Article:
To be sure, is not for everyone. It is (as the name implies) available to folks who have proven themselves credit worthy and consistently produce enough volume for the processor to warrant the investment by EMO to get them up and running in the EMO system.

What Bouchever and Waldron have done is build a model based on one irritating little fact of life in their former ventures.

Bouchever: Through the years some of the best quality merchants that we did bring on board would move on after a year or two because they felt that they deserved a better program but we just didn’t have it to offer at the time. We would lose some of our better merchants because they would go to their bank or another processor and demand the pricing. We could not meet the demand because we were just a juggernaut, signing a thousand new merchants a month. We said at the time, if we ever do this again let’s concentrate on the bigger more quality merchants.

And that is what they have done. The new company officially launches in September 2008. The website is up and available to the public now. A visit there will show you the rate structure, right up front and in plain writing. However…

Waldron: Merchants can either accept the rates we publish on the site or, if they think they deserve a better structure, they can ask for a custom platform. They can fax or email us three months of their current transaction statements and we will spend some time analyzing their business. We’ll ask them some questions about their business and then we will come with a very detailed custom proposal.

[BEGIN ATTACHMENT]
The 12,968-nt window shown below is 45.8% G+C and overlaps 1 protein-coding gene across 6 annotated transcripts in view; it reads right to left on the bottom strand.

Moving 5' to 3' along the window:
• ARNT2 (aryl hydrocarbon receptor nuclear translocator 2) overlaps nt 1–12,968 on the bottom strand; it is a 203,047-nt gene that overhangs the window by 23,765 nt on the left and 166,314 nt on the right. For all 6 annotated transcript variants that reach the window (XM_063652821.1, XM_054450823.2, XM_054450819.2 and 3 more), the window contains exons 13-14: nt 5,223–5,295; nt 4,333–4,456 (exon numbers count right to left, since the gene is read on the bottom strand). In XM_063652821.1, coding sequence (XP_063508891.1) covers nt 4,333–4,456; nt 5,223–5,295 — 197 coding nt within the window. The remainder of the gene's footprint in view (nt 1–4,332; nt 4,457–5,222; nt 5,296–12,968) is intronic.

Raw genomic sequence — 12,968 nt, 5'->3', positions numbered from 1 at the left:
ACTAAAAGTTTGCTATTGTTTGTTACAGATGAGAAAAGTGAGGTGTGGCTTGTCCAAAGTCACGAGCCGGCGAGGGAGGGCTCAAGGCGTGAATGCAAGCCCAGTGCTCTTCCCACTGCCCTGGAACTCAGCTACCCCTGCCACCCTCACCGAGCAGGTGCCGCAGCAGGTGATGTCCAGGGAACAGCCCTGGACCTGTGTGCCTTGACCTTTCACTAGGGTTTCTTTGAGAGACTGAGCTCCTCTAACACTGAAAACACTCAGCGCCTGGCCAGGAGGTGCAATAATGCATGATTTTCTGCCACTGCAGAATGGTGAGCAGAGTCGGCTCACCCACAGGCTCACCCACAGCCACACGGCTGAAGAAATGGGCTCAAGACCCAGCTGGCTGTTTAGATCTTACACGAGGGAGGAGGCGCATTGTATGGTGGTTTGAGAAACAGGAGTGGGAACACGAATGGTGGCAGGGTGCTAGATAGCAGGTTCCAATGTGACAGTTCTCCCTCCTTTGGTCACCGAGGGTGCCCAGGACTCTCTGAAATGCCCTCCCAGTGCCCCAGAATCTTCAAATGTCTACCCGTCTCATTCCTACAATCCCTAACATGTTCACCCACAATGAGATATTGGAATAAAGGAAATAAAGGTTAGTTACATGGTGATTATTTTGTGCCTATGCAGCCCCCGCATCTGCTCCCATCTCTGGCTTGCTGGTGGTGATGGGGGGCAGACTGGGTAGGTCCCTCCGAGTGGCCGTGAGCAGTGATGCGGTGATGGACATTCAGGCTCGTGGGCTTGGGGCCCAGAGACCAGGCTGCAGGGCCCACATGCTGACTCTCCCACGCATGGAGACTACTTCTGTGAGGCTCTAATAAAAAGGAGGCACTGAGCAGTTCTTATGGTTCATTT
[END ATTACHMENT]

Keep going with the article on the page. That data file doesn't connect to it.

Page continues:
The proposal will show the merchant what they are paying now and what they would pay under the interchange-plus program proposed by EMO. The system does not require the merchant to change anything but the merchant account number. The current gateway, shopping cart, and website remain as they always have been. The typical one to three month window required to get a merchant account up and operating has been shortened.

Waldron: It’s a ten-minute phone call; we’ll walk the merchant through everything and get the new account running. The merchant has no down time and no lost business time in converting to our system.

The new company is based in Columbus, Ohio. John Waldron will continue to live and work there, while Sloane Bouchever will work from Arizona.

Waldron and Bouchever are the founders of e-onlinedata, which under their management grew to one of the largest ecommerce merchant account providers in the nation, and Authorize.Net’s largest reseller. Utilizing a referral network they built of over 4,000 value added resellers encompassing web hosts, web developers and billing systems providers, e-onlinedata signed over 30,000 Internet merchants between 2002 and 2007. These dynamic eCommerce entrepreneurs also founded and, which continue to be very successful providers of the Authorize.Net payment gateway. In addition, they own, a provider of merchant checkout services to eBay and auction sellers.

Michael A. Cox
Michael A. Cox